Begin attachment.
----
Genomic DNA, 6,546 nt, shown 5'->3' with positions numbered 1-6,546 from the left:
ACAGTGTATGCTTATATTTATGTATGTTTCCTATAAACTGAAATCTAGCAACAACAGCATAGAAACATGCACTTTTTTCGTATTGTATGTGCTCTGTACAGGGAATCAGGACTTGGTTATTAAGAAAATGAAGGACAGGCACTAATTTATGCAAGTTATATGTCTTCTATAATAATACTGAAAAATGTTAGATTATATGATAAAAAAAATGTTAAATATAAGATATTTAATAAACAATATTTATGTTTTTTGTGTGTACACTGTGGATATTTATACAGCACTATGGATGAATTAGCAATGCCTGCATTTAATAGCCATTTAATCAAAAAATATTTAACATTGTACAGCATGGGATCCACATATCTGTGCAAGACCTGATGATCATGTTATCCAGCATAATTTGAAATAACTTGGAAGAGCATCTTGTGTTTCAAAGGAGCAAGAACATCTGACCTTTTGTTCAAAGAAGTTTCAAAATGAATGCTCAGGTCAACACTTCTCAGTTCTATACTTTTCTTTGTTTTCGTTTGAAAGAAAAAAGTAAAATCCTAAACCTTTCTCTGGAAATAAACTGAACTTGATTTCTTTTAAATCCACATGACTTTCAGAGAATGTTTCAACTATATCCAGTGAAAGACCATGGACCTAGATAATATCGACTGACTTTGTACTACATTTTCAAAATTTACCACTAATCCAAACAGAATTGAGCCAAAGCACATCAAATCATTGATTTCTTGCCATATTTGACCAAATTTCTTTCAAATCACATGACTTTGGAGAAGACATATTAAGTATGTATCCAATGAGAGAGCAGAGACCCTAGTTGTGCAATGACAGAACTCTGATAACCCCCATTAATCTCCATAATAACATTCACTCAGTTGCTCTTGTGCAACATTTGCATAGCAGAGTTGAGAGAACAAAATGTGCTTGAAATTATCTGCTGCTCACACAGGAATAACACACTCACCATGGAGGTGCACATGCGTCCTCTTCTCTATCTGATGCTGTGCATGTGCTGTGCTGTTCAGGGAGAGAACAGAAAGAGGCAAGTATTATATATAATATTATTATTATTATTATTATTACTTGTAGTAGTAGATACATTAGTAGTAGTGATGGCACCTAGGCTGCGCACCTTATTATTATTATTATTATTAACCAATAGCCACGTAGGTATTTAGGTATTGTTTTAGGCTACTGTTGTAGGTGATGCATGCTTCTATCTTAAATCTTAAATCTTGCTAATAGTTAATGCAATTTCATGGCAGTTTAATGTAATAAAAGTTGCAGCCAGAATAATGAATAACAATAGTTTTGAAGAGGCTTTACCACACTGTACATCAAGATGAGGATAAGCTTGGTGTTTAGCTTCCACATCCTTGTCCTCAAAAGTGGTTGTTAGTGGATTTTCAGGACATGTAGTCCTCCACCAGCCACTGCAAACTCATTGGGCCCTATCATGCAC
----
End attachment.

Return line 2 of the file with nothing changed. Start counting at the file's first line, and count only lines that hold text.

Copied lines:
ACAGTGTATGCTTATATTTATGTATGTTTCCTATAAACTGAAATCTAGCAACAACAGCATAGAAACATGCACTTTTTTCGTATTGTATGTGCTCTGTACAGGGAATCAGGACTTGGTTATTAAGAAAATGAAGGACAGGCACTAATTTATGCAAGTTATATGTCTTCTATAATAATACTGAAAAATGTTAGATTATATGATAAAAAAAATGTTAAATATAAGATATTTAATAAACAATATTTATGTTTTTTGTGTGTACACTGTGGATATTTATACAGCACTATGGATGAATTAGCAATGCCTGCATTTAATAGCCATTTAATCAAAAAATATTTAACATTGTACAGCATGGGATCCACATATCTGTGCAAGACCTGATGATCATGTTATCCAGCATAATTTGAAATAACTTGGAAGAGCATCTTGTGTTTCAAAGGAGCAAGAACATCTGACCTTTTGTTCAAAGAAGTTTCAAAATGAATGCTCAGGTCAACACTTCTCAGTTCTATACTTTTCTTTGTTTTCGTTTGAAAGAAAAAAGTAAAATCCTAAACCTTTCTCTGGAAATAAACTGAACTTGATTTCTTTTAAATCCACATGACTTTCAGAGAATGTTTCAACTATATCCAGTGAAAGACCATGGACCTAGATAATATCGACTGACTTTGTACTACATTTTCAAAATTTACCACTAATCCAAACAGAATTGAGCCAAAGCACATCAAATCATTGATTTCTTGCCATATTTGACCAAATTTCTTTCAAATCACATGACTTTGGAGAAGACATATTAAGTATGTATCCAATGAGAGAGCAGAGACCCTAGTTGTGCAATGACAGAACTCTGATAACCCCCATTAATCTCCATAATAACATTCACTCAGTTGCTCTTGTGCAACATTTGCATAGCAGAGTTGAGAGAACAAAATGTGCTTGAAATTATCTGCTGCTCACACAGGAATAACACACTCACCATGGAGGTGCACATGCGTCCTCTTCTCTATCTGATGCTGTGCATGTGCTGTGCTGTTCAGGGAGAGAACAGAAAGAGGCAAGTATTATATATAATATTATTATTATTATTATTATTACTTGTAGTAGTAGATACATTAGTAGTAGTGATGGCACCTAGGCTGCGCACCTTATTATTATTATTATTATTAACCAATAGCCACGTAGGTATTTAGGTATTGTTTTAGGCTACTGTTGTAGGTGATGCATGCTTCTATCTTAAATCTTAAATCTTGCTAATAGTTAATGCAATTTCATGGCAGTTTAATGTAATAAAAGTTGCAGCCAGAATAATGAATAACAATAGTTTTGAAGAGGCTTTACCACACTGTACATCAAGATGAGGATAAGCTTGGTGTTTAGCTTCCACATCCTTGTCCTCAAAAGTGGTTGTTAGTGGATTTTCAGGACATGTAGTCCTCCACCAGCCACTGCAAACTCATTGGGCCCTATCATGCAC